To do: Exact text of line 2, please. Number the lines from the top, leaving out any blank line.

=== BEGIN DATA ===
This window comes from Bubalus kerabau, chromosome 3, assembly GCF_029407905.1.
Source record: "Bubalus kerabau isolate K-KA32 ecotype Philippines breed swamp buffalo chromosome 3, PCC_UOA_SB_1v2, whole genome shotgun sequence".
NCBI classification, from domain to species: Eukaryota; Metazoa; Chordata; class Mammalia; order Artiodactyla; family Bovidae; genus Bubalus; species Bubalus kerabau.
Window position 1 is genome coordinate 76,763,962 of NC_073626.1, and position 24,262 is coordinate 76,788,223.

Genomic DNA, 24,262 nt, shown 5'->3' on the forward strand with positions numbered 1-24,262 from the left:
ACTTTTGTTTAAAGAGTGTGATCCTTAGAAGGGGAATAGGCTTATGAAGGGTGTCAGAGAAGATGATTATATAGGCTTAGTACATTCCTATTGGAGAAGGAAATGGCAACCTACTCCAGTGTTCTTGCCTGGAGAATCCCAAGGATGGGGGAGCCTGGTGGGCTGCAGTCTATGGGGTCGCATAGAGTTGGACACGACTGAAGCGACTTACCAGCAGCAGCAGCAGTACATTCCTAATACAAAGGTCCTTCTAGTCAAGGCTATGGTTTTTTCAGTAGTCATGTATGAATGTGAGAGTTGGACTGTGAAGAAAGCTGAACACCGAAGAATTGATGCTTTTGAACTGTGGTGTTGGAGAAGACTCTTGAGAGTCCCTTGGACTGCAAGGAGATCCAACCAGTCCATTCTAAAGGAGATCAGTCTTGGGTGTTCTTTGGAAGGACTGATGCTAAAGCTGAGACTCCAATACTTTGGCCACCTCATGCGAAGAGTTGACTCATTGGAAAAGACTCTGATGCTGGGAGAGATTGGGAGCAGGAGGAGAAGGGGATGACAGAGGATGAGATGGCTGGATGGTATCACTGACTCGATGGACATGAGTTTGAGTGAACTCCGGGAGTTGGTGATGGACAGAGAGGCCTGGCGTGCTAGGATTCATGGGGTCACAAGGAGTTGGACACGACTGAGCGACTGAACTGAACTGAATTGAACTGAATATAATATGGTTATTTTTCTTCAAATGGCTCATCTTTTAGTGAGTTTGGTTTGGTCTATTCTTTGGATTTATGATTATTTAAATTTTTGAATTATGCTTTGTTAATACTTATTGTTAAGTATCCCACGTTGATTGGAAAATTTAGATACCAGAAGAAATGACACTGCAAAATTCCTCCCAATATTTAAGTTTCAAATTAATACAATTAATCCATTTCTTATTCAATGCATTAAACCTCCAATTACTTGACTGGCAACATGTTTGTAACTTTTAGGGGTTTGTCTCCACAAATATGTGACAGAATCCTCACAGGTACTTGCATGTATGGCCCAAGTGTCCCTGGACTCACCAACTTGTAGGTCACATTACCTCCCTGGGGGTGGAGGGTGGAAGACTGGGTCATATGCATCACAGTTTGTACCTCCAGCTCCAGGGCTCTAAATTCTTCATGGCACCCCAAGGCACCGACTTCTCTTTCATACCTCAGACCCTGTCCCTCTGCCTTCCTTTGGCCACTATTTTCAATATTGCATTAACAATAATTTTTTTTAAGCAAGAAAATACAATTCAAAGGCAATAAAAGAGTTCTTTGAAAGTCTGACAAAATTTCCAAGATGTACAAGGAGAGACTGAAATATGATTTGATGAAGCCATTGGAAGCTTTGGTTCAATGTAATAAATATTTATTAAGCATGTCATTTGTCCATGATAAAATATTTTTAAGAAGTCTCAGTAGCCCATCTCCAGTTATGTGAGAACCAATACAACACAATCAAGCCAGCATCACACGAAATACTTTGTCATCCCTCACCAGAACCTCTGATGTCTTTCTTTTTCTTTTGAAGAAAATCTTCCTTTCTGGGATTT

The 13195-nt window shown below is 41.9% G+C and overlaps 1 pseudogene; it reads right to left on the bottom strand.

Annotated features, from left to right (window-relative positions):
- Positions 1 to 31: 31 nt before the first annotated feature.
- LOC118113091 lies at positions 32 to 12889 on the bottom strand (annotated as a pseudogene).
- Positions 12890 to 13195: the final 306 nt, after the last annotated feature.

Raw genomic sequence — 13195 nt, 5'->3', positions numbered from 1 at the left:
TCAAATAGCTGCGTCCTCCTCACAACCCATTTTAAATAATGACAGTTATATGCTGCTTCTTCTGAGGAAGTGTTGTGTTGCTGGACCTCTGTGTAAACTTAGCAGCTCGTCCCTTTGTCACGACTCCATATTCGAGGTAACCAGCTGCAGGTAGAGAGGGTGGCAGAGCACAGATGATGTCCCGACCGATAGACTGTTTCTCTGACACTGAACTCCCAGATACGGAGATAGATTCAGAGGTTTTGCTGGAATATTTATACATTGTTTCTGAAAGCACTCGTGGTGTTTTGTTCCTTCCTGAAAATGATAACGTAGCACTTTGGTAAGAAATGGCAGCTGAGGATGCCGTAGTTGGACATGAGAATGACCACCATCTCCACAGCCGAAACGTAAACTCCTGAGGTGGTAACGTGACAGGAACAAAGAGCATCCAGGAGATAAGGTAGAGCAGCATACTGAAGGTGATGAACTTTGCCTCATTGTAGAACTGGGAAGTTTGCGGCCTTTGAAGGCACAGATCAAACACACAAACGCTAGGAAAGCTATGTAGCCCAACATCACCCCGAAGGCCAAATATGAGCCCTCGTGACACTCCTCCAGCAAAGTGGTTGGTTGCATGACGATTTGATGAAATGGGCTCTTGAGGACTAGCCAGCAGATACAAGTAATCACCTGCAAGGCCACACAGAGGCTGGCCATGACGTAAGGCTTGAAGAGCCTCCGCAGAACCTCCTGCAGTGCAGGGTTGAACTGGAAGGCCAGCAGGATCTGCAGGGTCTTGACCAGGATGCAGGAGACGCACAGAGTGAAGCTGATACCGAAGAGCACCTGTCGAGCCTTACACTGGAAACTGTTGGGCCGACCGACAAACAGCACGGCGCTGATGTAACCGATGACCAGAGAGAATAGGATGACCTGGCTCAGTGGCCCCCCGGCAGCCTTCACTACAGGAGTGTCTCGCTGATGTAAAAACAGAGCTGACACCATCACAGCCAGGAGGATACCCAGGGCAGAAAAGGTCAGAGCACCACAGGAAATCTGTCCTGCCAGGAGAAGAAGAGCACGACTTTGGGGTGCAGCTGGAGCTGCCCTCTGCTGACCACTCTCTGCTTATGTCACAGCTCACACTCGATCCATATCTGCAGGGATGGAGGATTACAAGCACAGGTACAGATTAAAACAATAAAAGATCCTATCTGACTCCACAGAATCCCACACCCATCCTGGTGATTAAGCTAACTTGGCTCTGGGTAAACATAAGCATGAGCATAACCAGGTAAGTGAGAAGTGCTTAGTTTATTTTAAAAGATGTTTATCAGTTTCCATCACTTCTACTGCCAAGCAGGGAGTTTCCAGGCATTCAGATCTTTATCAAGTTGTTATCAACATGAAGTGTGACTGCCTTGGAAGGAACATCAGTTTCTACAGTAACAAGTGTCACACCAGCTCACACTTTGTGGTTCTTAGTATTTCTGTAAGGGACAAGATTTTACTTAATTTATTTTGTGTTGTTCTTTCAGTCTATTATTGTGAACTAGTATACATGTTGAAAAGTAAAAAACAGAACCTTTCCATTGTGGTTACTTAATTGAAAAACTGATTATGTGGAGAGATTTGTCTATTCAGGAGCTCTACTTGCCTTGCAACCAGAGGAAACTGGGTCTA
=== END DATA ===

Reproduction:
Source record: "Bubalus kerabau isolate K-KA32 ecotype Philippines breed swamp buffalo chromosome 3, PCC_UOA_SB_1v2, whole genome shotgun sequence".